Bottoms up in Jerusalem

What’s on tap in the capital: Guy and Yahel will perform at the 10th edition of the Beer Festival.

Guy Mentsch (right) and Yahel Doron will perform at the 10th annual Jerusalem Beer Festival. (photo credit: NOAM YOSEF)
Guy Mentsch (right) and Yahel Doron will perform at the 10th annual Jerusalem Beer Festival.
(photo credit: NOAM YOSEF)
If you’re going to work together, nay create together, it makes good sense to know where each other is coming from. In that respect, Guy Mensch and Yahel Doron have a head start on most songwriting teams.
The two 29-year-old pop-rock musicians will perform at the 10th edition of the annual Beer Festival, taking place at Jerusalem’s Independence Park on August 27 and 28.
Mensch and Doron, who perform and record as Guy and Yahel, have been buddies since the age of 12 when both attended the Hadassim youth village and boarding school. Mensch had been at the village for a while before Doron got there, although the latter’s older brother was already a student there and was instrumental in Doron and Mensch getting together.
Doron plays guitar and sings and, at the time, Mensch mostly focused on drumming. Today, Mensch confines himself to singing but says his percussive past stands him in good stead. “I don’t know if I am consciously aware of my drumming ability when I sing,” he says, “but I think it helps me when we get to the production stage, and it gives me a better idea of rhythmic patterns and grooves.”
“We clicked from the word go,” Doron recalls of the pair’s time at Hadassim. “I got out my guitar and Guy got behind his drums, and off we went.”
And the rest is history. The two continued to play and sing together throughout their high-school days, and although their paths split in the army, they stayed in touch and renewed their joint creative exploits after being demobbed.
Interestingly, the duo’s first album was all in English.
Going by the name of Revel Day, it came out in 2011. “We wanted to see if we could get our stuff out there, to the outside world,” explains Mensch, adding that the same goes for the duo’s Hebrew numbers. “There is something of the flavor and musicality [of the international market] in all of our work.”
Even so, it’s one thing to pop over to London for a week and get by with basic English, and another thing entirely to write songs in a foreign language. “That’s true,” says Doron, “but we listen to a lot of music in English. Our English really comes from the songs we know.”
The duo feeds off a wide range of influences. “We hear so much music,” says Mensch. “We come from ’90s rock and [early ’70s] glam rock, and a bit of jazz and blues. We listen to the really big groups like [seminal American hard rock-heavy metal band] Guns N’ Roses and [pioneering American heavy metal group] Metallica.”
That’s quite a disparate influence spectrum. “Yes it is, and it grows all the time,” notes Mensch. “There’s so much great music out there.”
Surprisingly, despite already being bona fide members of the national entertainment circuit, Mensch and Doron opted to try their luck on TV talent show The Voice, making it through several rounds under the tutelage of rock and pop star Aviv Geffen. “If we’d stuck with Revel Day and not done The Voice, and then recorded material in Hebrew, we would have stayed as a sort of cool Tel Aviv-based indie band – but nothing more than that,” says Mensch, “regardless of how much we pressed the distortion button.”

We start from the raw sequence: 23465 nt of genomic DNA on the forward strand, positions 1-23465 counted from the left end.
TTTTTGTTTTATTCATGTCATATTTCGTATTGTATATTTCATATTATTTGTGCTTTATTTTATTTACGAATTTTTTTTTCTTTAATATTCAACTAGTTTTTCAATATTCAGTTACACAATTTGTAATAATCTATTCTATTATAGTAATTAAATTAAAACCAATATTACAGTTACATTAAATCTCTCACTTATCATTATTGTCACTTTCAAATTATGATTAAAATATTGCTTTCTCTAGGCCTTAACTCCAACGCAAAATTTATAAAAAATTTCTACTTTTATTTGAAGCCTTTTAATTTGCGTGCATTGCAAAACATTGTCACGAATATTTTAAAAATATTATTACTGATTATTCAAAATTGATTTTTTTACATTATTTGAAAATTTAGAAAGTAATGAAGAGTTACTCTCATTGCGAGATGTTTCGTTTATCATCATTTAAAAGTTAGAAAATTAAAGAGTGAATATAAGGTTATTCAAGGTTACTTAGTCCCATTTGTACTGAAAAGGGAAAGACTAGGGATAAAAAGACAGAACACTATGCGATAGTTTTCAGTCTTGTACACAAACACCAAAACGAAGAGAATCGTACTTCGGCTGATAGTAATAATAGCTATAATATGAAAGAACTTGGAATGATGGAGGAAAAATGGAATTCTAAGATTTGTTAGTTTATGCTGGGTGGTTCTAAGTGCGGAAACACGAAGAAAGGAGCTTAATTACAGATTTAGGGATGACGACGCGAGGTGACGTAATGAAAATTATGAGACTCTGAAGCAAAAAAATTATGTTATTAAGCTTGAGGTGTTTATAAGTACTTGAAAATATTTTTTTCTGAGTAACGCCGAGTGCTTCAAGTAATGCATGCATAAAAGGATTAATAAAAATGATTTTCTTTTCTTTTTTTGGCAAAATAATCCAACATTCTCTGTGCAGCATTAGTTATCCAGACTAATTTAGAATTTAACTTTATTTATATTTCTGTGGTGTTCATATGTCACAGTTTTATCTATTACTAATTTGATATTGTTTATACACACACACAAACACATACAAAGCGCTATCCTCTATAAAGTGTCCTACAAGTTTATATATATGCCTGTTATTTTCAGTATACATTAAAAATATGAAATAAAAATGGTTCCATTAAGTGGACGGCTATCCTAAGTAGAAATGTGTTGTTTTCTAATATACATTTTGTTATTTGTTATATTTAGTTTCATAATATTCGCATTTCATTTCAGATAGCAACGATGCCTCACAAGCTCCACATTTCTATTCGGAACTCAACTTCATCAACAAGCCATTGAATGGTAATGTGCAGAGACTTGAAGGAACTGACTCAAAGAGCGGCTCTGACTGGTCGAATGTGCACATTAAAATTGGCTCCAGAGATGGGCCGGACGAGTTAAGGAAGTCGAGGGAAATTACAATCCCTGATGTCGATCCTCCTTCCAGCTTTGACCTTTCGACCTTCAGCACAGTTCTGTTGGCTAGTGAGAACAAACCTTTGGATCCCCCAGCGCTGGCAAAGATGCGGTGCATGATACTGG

In fact, the duo’s appearance on the TV show offered them a kind of closure; the first hit they covered was Geffen number “Or Hayareah” (Moonlight). “It was nice to work with Aviv, after performing that song,” notes Doron, “and he was always one of our idols.”
Although they didn’t make it to the finals, Doron feels they made the right decision to take part in The Voice. “You could say we achieved everything we’d hoped for from the show. We progressed in the show, and we got a lot of exposure.”
The two get along well. Seventeen years together is longer than many marriages last, and they have clearly found a way to navigate their partnership to avoid potentially damaging collisions. “Each of us brings his writing to the table, and we manage to find compromises if we have to,” Doron explains. “Yes, we have arguments too, but I think we have arrived at a good modus vivendi.”
Mensch feels he and Doron have made good progress over the years. Their first selftitled Hebrew-language album came out last year, and they are currently working on their third release. “We are getting closer to the sound we want,” says Mensch. “And we are having a lot of fun.”
The public is also sure to have a good time at the Beer Festival. The entertainment roster includes the Hayehudim hard rock band, which recently put out a new single, the group’s first offering for seven years. Veteran rocker Rami Fortis is also on the bill, and there will be a slew of DJs from Israel and abroad on hand to keep the audience grooving.
Of course, there will be no shortage of liquid refreshment on offer over the two days, with no fewer than 150 varieties of beer available. The menu will include a large number of locally produced boutique brews, as well as foreign beers making a rare appearance in this country.
“It is no secret that the Israeli beer industry is experiencing constant growth, and I am delighted to see the number of both locally produced and imported beers at the festival increases every year,” says festival producer Eli Giladi. “We want to make the Beer Festival a truly international event and I hope, in years to come, it will attract large number of tourists from abroad as well.”
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